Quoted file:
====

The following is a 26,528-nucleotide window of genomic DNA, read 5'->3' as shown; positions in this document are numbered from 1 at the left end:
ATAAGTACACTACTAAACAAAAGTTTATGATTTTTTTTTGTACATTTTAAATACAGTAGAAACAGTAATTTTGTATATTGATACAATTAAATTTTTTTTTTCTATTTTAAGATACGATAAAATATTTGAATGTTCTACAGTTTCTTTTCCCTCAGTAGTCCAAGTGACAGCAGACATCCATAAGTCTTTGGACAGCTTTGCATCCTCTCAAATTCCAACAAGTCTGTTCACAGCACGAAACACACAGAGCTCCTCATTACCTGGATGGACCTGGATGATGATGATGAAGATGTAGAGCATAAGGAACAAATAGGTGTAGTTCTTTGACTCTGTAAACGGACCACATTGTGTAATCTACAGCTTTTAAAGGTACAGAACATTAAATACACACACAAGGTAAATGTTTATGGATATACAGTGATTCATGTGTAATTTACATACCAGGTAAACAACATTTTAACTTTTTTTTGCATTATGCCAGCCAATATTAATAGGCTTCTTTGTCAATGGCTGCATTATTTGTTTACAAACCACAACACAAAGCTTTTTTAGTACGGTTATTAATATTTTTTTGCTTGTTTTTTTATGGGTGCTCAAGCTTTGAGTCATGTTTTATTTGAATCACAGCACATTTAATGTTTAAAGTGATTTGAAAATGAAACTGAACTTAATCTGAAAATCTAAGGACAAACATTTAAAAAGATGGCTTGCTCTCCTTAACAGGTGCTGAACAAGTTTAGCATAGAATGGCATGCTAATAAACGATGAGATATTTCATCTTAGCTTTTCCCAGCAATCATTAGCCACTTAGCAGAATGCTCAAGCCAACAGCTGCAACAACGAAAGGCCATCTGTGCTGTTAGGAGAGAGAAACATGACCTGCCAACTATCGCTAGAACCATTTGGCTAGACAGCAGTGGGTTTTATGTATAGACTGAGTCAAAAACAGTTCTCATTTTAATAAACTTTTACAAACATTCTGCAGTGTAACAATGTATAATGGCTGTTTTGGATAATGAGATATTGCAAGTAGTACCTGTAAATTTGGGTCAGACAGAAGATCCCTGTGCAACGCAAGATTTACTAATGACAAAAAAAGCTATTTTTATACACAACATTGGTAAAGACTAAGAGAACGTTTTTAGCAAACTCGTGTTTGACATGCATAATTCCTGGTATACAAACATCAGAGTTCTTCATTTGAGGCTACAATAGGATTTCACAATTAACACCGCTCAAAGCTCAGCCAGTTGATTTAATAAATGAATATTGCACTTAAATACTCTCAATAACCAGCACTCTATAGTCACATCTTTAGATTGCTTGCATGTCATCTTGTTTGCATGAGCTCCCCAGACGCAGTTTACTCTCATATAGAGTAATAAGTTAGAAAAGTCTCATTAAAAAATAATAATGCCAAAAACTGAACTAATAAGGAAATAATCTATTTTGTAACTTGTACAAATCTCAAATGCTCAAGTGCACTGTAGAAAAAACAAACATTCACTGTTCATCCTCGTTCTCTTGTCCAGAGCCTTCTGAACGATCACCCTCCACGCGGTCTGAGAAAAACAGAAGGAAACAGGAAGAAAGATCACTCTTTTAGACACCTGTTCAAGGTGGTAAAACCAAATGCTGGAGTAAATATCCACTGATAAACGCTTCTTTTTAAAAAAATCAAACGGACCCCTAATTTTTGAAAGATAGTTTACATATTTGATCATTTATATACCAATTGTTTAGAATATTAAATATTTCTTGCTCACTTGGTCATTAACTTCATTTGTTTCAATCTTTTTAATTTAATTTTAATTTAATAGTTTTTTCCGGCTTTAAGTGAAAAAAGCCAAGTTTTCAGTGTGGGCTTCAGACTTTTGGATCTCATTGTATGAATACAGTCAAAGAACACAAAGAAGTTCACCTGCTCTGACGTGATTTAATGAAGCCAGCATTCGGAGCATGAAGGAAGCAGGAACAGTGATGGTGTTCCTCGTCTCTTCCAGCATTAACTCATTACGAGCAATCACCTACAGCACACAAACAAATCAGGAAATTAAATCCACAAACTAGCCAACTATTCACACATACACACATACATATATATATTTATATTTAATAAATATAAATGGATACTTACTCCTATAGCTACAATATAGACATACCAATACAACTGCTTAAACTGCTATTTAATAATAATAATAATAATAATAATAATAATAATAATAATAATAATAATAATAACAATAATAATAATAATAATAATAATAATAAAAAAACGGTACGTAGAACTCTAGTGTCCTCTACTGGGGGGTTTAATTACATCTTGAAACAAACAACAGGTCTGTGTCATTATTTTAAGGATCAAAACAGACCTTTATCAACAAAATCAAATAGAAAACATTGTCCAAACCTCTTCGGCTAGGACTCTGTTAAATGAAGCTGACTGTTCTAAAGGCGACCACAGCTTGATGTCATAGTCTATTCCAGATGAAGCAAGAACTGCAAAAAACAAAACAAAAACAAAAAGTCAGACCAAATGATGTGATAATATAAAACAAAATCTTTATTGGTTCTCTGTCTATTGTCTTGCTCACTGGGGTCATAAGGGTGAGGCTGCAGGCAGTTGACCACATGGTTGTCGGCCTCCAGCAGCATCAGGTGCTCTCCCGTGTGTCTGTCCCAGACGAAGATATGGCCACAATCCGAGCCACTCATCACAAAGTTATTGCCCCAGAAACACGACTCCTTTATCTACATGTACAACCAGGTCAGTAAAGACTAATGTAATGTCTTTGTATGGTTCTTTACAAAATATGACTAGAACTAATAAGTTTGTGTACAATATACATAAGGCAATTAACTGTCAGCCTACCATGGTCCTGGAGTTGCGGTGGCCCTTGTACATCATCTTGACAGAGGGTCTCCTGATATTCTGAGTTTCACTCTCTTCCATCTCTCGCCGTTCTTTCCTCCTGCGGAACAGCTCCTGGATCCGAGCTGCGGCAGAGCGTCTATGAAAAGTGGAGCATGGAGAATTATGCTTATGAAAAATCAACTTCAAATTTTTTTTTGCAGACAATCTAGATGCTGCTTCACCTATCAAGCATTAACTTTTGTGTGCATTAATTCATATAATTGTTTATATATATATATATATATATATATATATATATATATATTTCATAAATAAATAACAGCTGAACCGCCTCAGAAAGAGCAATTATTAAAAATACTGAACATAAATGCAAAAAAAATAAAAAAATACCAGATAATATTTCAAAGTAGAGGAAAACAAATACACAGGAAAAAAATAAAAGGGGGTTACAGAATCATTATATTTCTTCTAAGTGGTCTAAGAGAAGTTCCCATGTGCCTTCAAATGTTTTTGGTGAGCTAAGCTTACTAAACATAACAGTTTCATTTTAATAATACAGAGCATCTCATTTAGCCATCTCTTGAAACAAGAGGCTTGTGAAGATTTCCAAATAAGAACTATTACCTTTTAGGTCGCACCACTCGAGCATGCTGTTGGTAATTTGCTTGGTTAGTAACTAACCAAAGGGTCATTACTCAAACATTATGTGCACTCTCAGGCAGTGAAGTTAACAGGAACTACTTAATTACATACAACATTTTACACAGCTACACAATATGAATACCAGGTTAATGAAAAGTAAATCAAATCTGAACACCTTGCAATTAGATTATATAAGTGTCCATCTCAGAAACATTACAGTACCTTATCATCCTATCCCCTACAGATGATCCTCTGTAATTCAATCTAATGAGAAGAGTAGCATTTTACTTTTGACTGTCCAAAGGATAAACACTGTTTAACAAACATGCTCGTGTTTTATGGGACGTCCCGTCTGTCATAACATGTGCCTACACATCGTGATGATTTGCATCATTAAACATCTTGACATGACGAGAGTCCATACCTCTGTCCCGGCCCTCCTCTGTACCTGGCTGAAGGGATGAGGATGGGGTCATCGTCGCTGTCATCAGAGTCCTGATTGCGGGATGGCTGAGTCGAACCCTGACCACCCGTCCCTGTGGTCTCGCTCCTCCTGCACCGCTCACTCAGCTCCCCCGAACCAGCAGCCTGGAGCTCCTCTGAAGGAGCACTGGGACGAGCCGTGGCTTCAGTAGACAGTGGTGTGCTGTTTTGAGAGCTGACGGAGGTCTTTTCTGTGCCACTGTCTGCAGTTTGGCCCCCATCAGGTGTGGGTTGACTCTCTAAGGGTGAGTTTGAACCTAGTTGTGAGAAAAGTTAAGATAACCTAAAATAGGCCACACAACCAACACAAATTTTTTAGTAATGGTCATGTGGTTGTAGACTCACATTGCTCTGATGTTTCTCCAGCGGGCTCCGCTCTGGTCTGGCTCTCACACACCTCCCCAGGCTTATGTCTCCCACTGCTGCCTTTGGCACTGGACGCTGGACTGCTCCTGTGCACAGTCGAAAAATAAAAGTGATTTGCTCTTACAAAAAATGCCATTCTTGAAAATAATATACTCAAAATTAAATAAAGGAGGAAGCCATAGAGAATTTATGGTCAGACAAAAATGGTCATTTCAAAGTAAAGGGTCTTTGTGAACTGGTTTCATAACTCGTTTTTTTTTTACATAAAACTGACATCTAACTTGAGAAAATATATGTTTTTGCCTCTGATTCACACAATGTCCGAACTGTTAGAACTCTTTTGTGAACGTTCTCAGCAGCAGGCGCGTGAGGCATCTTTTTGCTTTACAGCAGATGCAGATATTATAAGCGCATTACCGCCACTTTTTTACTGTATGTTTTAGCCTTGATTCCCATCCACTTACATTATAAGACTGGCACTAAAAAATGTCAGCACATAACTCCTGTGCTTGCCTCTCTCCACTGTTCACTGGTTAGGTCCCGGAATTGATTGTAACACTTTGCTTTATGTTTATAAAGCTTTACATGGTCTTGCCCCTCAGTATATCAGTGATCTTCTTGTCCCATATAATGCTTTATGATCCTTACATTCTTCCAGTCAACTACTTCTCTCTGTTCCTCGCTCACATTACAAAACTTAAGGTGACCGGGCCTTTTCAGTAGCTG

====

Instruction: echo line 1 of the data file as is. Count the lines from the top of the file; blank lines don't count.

The following is a 26,528-nucleotide window of genomic DNA, read 5'->3' as shown; positions in this document are numbered from 1 at the left end: